ABC newsreader Kumi Taguchi is one seriously impressive shopper.
To celebrate national Op Shop Week, an initiative to get local communities to band together and give their op-shops a serious injection of great quality clothing, Taguchi has been taking on the challenge of five days, five op-shop outfits, all under $50. Phew.
Put it this way: Taguchi’s outfits have us inspired to drop into our local Vinnies, stat.
That’s right, people. Digging for treasure at an op-shop does NOT mean you’re going to walk out smelling like cigarettes and patchouli.
Here are all of her looks this week.
Black pencil dress with black Valentino knock-off heels.
— Kumi T_guchi | 田口久実 (@kumitaguchi) August 22, 2016
Sass & Bide white dress, with cream patent pumps.
— Kumi T_guchi | 田口久実 (@kumitaguchi) August 23, 2016
A colourful graphic SHeike top with a Country Road skirt.
— Kumi T_guchi | 田口久実 (@kumitaguchi) August 24, 2016
This is a Jil Sander dress. HIGH END DESIGNER. Less than $50.
Op Shop Week Day 4! This is my favourite outfit so far. Loving this week ♻ pic.twitter.com/NgRKxN0yCa
— Kumi T_guchi | 田口久実 (@kumitaguchi) August 25, 2016
And we’re at day 5. Already! Last day of Op Shop Week. It’s been so much fun ♻ pic.twitter.com/7ixqQ7JQ70
— Kumi T_guchi | 田口久実 (@kumitaguchi) August 26, 2016
Doesn’t she look gorgeous?
The news presenter said she found the challenge pleasantly surprising.
“I am generally pretty thrifty when it comes to buying clothes for the studio anyway – we don’t have big budgets here and most of us do it ourselves – no stylists! So finding enough to wear for work can be stressful at times,” she told Mamamia.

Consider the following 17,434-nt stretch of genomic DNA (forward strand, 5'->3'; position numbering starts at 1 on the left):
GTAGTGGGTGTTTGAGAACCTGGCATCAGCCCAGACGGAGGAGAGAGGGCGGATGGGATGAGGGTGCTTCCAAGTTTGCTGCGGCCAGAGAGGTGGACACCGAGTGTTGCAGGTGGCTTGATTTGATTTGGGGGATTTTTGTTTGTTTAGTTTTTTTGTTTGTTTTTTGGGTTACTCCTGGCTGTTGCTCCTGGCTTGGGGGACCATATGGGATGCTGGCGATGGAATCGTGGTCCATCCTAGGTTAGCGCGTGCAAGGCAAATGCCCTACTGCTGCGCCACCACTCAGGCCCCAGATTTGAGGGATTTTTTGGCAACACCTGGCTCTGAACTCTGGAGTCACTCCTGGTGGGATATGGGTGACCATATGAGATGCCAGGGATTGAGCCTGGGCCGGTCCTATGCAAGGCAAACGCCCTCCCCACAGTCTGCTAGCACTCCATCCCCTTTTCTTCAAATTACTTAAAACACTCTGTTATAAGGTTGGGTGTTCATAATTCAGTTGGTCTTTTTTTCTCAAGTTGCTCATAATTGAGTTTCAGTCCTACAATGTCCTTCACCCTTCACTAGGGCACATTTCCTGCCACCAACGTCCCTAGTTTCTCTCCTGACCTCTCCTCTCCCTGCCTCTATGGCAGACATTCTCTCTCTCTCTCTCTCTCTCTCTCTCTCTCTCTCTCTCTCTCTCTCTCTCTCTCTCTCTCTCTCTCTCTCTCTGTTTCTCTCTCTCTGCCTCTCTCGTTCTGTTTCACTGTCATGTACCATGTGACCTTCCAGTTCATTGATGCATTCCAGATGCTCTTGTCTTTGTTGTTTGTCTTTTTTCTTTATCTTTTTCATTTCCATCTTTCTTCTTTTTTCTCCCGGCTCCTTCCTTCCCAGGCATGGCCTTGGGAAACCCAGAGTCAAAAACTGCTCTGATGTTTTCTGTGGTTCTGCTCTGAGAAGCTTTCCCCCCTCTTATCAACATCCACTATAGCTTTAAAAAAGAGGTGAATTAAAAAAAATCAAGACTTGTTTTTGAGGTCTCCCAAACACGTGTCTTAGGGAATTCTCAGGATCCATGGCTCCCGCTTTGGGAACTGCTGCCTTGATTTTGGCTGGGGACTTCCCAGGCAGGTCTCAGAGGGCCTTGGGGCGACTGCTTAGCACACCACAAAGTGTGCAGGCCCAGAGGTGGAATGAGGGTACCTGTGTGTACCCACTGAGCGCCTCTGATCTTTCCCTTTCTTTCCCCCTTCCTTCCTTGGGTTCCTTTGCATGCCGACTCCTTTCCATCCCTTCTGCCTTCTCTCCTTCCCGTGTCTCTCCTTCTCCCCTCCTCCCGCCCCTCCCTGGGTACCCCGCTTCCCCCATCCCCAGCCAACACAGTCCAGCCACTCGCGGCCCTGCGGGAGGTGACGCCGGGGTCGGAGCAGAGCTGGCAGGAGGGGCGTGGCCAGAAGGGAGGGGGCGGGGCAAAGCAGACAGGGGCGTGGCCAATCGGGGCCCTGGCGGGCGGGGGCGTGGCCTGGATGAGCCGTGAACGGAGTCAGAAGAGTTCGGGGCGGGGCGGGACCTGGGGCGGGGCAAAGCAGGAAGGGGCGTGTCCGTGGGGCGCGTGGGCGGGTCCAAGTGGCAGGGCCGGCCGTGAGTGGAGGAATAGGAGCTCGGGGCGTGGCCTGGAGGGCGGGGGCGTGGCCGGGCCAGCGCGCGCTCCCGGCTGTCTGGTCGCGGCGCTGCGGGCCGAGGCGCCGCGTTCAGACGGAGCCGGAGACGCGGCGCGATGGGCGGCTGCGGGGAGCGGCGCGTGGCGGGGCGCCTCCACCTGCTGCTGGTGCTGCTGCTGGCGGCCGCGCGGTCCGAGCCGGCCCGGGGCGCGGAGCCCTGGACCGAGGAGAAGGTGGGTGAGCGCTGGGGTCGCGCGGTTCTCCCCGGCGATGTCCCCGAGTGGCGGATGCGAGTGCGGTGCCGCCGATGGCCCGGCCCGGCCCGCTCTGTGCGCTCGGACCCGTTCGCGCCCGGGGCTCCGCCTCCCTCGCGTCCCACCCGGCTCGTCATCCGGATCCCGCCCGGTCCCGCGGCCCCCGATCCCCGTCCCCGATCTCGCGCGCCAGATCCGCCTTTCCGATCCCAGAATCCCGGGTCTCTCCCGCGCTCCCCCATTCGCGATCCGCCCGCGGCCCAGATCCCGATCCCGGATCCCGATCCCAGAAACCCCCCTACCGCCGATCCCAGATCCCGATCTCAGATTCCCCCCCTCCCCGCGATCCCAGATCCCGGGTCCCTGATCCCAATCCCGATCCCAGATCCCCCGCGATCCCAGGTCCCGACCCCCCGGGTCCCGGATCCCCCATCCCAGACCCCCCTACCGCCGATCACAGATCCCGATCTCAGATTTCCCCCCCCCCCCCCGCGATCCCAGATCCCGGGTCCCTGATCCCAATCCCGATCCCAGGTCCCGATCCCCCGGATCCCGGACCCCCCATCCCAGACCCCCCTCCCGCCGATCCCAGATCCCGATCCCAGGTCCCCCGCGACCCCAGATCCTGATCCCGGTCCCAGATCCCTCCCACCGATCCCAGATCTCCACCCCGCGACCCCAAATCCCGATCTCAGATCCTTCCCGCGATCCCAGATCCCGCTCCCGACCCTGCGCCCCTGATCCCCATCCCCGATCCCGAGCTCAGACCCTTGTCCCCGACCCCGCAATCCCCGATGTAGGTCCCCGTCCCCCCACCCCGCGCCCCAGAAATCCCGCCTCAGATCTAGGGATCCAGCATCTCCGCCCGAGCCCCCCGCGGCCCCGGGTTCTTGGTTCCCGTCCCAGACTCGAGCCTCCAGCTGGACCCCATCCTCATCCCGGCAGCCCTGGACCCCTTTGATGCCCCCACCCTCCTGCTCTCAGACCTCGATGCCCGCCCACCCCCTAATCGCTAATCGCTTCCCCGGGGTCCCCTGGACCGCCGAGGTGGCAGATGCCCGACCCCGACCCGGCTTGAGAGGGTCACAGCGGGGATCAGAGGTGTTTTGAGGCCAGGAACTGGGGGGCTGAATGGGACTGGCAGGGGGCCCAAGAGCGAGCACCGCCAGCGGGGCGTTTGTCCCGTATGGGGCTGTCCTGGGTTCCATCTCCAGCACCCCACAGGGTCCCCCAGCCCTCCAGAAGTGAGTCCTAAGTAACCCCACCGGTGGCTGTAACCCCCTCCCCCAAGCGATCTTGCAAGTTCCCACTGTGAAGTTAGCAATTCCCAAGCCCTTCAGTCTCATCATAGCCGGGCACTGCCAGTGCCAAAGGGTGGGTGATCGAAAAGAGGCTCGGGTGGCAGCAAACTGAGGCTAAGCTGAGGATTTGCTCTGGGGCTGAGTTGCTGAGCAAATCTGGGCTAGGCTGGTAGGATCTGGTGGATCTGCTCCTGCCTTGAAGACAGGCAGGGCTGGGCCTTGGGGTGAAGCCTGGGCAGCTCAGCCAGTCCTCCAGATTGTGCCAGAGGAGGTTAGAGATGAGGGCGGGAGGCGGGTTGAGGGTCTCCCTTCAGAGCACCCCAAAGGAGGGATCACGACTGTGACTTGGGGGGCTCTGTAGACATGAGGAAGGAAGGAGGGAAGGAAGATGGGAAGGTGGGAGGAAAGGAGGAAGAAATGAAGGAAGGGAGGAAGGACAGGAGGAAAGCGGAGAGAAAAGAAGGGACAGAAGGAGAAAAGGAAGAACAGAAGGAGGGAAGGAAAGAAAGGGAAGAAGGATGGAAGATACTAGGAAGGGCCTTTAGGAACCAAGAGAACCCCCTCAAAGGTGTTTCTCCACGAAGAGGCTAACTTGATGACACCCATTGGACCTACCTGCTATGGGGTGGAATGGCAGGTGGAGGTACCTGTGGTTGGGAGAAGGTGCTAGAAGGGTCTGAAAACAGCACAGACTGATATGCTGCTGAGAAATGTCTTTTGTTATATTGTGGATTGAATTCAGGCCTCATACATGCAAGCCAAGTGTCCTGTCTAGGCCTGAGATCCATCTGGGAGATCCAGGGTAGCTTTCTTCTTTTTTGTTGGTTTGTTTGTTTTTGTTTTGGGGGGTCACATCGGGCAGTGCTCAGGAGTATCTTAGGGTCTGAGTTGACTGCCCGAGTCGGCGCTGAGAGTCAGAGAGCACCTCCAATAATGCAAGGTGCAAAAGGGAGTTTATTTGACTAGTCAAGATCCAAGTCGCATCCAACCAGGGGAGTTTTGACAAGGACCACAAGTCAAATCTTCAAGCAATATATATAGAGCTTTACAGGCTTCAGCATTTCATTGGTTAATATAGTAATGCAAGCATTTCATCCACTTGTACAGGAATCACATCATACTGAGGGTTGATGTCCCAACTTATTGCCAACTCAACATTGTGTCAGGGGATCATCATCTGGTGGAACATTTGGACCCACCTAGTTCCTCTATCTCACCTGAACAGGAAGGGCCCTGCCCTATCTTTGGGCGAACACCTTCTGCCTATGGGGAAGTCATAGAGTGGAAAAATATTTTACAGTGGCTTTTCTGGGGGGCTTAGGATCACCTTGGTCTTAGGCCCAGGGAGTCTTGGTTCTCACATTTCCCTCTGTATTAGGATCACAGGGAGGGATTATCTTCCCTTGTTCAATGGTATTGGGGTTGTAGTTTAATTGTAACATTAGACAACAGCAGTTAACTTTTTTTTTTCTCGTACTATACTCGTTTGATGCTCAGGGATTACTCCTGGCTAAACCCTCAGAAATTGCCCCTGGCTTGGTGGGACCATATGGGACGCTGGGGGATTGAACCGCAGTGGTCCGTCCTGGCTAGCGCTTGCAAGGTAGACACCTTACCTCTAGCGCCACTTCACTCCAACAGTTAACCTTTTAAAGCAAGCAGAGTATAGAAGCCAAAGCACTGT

“Being able to dress well for an on-camera job, for that budget, has been surprising and liberating. And also knowing that the clothes are going to a good cause on so many levels, has really lifted my spirit.”
She’s also proved just what treasures can be found among the piles.
“We tend to think of op shop as second hand – and mostly it is. But there are other great finds. This week, I wore a dress from a well-known brand that was new, it’s just that it was last season’s. Another piece had a small makeup mark on it after it was tried on in a store. Again, brand new.”
G U E S S W H O | Can you guess who’s checking out her outfits for National Op Shop Week, next week? I’ll give you a hint, she is an ABC News Presenter…?? So exciting!! Can’t wait!! #nationalopshopweek #abcnews_au
A photo posted by Alex van Os (@op_shop_to_runway) on
Taguchi had the helping hand of fashion stylist and Red Cross Store ambassador Alex Van Os.
“She is passionate about recycling, reducing our consumer footprint and has a real eye for spotting great clothes. She has her own business called Op Shop To Runway and does exactly that! OK, the studio is not a runway, but you know what I mean…” she said.
The impact of the challenge has not only been aesthetic – Taguchi says she’s felt free and had more fun this week than she has had in a long time.